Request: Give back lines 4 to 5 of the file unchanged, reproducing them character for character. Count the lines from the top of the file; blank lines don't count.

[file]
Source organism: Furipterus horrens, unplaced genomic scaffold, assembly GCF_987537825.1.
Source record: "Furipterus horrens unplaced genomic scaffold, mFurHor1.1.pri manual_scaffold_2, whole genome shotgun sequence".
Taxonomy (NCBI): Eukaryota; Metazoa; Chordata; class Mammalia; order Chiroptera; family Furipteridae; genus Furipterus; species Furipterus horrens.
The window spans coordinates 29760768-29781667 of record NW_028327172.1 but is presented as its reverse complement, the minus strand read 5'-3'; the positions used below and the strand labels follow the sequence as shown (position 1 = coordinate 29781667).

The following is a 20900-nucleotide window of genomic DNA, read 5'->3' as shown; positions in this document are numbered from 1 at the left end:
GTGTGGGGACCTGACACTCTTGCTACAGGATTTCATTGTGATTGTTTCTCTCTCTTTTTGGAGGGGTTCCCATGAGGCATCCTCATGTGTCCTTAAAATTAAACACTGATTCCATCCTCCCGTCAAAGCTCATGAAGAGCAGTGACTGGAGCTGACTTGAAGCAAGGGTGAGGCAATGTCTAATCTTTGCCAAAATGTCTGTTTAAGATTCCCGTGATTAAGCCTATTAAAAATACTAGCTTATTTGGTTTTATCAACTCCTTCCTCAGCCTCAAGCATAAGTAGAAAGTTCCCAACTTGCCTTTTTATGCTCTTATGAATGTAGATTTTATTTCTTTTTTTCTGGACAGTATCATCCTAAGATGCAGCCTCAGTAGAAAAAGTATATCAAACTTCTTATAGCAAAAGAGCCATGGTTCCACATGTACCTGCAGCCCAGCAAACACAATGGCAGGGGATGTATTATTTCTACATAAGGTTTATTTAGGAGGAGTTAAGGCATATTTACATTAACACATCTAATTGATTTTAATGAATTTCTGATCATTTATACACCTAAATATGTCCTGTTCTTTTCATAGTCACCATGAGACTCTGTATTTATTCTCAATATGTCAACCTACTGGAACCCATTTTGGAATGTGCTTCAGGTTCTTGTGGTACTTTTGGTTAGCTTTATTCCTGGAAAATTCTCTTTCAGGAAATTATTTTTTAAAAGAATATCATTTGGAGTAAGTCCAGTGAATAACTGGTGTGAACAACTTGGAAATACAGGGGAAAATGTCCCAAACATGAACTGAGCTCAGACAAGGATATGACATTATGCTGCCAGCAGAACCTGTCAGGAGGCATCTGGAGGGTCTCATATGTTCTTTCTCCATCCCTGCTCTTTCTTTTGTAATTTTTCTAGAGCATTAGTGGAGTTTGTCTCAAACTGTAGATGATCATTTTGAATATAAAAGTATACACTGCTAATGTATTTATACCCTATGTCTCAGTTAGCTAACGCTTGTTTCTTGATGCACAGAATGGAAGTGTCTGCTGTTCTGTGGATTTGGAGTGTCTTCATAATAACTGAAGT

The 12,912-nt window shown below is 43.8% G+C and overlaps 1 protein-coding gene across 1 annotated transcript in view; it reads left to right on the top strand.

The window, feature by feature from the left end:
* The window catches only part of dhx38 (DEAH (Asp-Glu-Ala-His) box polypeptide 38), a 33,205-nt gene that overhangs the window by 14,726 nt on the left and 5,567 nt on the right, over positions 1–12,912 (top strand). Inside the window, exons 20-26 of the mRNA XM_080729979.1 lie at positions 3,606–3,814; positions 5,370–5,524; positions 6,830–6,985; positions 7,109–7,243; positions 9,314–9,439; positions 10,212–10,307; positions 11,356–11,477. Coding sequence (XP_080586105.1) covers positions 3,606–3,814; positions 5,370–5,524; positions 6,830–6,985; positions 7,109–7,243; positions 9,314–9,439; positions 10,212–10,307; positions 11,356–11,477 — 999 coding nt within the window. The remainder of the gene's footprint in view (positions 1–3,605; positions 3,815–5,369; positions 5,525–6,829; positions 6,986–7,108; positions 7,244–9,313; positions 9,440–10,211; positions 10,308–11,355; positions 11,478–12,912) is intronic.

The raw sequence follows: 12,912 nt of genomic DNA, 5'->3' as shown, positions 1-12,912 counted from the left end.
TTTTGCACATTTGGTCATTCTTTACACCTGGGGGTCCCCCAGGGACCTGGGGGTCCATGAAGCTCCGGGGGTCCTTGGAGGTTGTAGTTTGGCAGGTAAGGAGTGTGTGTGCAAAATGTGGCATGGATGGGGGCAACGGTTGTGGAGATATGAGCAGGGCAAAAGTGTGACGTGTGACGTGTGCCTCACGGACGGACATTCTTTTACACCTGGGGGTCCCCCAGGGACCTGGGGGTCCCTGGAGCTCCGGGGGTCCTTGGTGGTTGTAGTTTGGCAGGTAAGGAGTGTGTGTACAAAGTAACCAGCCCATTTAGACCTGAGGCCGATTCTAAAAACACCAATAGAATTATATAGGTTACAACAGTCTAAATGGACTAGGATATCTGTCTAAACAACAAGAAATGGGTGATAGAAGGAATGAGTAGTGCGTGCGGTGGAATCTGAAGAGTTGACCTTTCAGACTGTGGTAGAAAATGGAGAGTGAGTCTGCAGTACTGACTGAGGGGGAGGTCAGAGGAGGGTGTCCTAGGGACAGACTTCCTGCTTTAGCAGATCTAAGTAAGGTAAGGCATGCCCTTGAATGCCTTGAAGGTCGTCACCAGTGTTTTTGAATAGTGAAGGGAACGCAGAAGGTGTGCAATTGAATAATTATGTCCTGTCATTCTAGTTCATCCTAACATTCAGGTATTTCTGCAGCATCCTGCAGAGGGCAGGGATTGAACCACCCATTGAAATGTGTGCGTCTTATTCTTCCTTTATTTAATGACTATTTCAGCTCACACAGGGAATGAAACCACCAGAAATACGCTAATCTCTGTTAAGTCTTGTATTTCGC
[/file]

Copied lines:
The window spans coordinates 29760768-29781667 of record NW_028327172.1 but is presented as its reverse complement, the minus strand read 5'-3'; the positions used below and the strand labels follow the sequence as shown (position 1 = coordinate 29781667).

The following is a 20900-nucleotide window of genomic DNA, read 5'->3' as shown; positions in this document are numbered from 1 at the left end: